All About RFID


For those who don't know about RFID - Radio Frequency Identification - is a relatively new way of communication at a shorter distance using radio waves. You might have seen RFID tags on various items in superstores. The cashier at the counter disables the RFID tag when you check out. Anyone crossing the exit gate with an unremoved RFID tag will trigger the alarm.

RFID scanners can read your card while it is still inside your wallet.

RFID is commonly used for making small payments usually lower than $25 at checkouts without having to swipe your credit card on the machine. You just touch or hold your card near a device, and that’s it. Anyway, as good and easy it might seem, it is quite easy for some bad guy to scan your card data without you even noticing. This is commonly referred to as "RFID Skimming." RFID scanners can read your card while it is still inside your wallet.


RFID was introduced to cater to some traditional theft issues related to physically taking out your credit card in public.  According to Denis G. Kelly, chairman of Identity Ambassador Commission in Seattle, RFID secures your card in three ways:

  1. No or less card exposure in public.
  2. Data encryption while making a payment
  3. New authentication code for each payment.

Unlink magnetic strip cards that have a static authentication code embedded in its magnetic strip, RFID generates new code for each transaction. This gives an extra security layer on your card. Plus, RFID reduces your average checkout time at a counter.


RFID was created to solve the security concerns related to traditional magnetic strip cards, but it created new kinds of security issues related to RFID skimming. A very cheap RFID scanner can scan your card data without physically touching your card. The data can even be scanned while your card is inside your wallet in your back pocket.

A study at the University of Massachusetts in 2007 showed that first-generation card encryption could be easily hacked.

They can’t use that data without the encryption key, which is provided by the card issuer (Visa, MasterCard, American Express, etc.). But they may decrypt that data using modern decryption methods.  Once the data is decrypted, they can use it to emulate your card and make fraudulent payments. A study at the University of Massachusetts in 2007 showed that first-generation card encryption could be easily hacked. Another attempt at the University of Virginia showed the same results.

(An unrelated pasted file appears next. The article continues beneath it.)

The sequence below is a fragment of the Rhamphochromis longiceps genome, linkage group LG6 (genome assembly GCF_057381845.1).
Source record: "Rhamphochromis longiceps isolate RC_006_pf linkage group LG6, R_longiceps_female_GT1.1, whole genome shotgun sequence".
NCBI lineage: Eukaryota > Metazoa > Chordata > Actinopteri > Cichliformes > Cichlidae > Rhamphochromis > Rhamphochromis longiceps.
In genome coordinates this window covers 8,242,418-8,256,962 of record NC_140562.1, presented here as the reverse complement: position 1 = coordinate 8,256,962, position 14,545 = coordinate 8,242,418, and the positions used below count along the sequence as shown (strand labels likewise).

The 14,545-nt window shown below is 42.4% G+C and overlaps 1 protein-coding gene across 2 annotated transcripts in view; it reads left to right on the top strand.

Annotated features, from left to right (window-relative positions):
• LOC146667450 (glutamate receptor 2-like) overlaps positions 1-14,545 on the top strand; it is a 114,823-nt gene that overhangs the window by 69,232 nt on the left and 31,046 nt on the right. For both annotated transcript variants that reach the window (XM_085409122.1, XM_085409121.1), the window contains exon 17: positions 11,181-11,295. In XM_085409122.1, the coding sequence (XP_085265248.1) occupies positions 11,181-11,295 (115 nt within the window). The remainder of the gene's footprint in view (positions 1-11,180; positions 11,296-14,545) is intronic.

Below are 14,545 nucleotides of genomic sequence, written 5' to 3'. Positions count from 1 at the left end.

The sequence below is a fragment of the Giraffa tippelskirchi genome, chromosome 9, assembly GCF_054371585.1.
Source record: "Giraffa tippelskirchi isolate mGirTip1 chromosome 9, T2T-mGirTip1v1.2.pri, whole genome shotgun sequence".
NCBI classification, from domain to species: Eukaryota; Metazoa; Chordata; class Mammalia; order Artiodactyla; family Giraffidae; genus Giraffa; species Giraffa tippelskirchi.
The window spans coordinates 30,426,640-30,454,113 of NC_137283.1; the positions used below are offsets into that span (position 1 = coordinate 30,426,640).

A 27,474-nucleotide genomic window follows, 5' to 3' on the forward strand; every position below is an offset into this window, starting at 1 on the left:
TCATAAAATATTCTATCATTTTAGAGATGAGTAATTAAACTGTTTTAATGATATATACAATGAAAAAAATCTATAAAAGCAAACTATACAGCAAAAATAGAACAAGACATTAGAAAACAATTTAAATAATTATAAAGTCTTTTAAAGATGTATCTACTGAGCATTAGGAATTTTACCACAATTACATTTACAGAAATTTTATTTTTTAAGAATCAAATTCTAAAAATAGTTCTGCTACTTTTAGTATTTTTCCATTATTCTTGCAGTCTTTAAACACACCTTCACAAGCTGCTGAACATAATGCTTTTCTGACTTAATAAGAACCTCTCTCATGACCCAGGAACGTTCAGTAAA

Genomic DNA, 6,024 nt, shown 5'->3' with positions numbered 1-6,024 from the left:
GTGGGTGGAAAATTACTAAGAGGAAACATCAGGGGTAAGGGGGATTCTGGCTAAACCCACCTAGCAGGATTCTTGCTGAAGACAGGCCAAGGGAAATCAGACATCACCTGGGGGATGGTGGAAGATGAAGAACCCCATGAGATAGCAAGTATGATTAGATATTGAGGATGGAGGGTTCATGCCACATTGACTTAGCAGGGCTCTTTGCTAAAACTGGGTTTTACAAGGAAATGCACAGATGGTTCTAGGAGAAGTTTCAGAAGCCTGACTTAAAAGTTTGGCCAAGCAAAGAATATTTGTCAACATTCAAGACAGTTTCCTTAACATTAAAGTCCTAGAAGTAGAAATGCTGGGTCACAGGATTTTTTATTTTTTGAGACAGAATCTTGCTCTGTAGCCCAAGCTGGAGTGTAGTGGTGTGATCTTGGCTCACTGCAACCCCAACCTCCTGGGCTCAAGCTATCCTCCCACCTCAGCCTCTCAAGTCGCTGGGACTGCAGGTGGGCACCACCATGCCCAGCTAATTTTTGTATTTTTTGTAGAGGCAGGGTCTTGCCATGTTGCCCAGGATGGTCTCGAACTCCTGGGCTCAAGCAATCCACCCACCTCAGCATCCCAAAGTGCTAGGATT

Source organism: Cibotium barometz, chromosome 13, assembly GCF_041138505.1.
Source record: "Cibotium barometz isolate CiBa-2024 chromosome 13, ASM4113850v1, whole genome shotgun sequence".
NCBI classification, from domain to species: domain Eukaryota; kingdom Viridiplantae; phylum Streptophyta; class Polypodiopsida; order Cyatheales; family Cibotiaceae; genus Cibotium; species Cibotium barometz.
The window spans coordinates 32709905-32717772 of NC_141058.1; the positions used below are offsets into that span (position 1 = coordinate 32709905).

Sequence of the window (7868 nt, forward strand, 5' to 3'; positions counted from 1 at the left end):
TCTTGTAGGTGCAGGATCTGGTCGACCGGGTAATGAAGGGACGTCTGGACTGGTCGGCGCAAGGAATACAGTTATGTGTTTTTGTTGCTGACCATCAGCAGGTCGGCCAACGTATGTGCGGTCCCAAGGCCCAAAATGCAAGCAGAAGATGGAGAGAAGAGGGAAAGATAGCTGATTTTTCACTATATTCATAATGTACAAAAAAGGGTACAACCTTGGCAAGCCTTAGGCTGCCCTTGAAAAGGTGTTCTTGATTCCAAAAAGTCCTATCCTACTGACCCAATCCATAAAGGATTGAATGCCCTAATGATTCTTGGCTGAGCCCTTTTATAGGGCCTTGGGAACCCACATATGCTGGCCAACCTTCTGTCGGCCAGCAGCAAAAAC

RFID chips are not only used in credit cards, but they are quite popular in other items too especially travel

You are potentially out there transmitting your personal details as soon as your card is in the range of a scanning device.

documents like your passport. You might not want some stranger to know your personal details like your name, date of birth, your country, etc. Even RFID chips in credit cards used to transmit username, expiry date, and CVV in their early days. Later on, the credit card companies realized the privacy threats associated with such unsafe transmissions and removed these data from the transmission stream and applied secure encryption protocols.

Offices are using RFID chips in their employee’s cards to mark attendance. Another widely used RFID application is your subway train pass. These cards directly transmit your personal details and that too, without any standard encryption that banks and credit card companies use. So you are potentially out there transmitting your personal information without even knowing it.


The solution is pretty simple. Wrap your cards in a material that effectively blocks specific ranges of frequencies used by RFID chips to transmit data.

One of the widely used materials inside RFID blocking wallets is Nickel Impregnated Nylon lining. It's a pretty elegant solution to the problem. RFID wallets are internally lined with woven NIN cloth that blocks the frequencies used by RFID chips making your personal data safe & secure.

We have recently started introducing RFID blocking versions across all our products. Check all available products HERE

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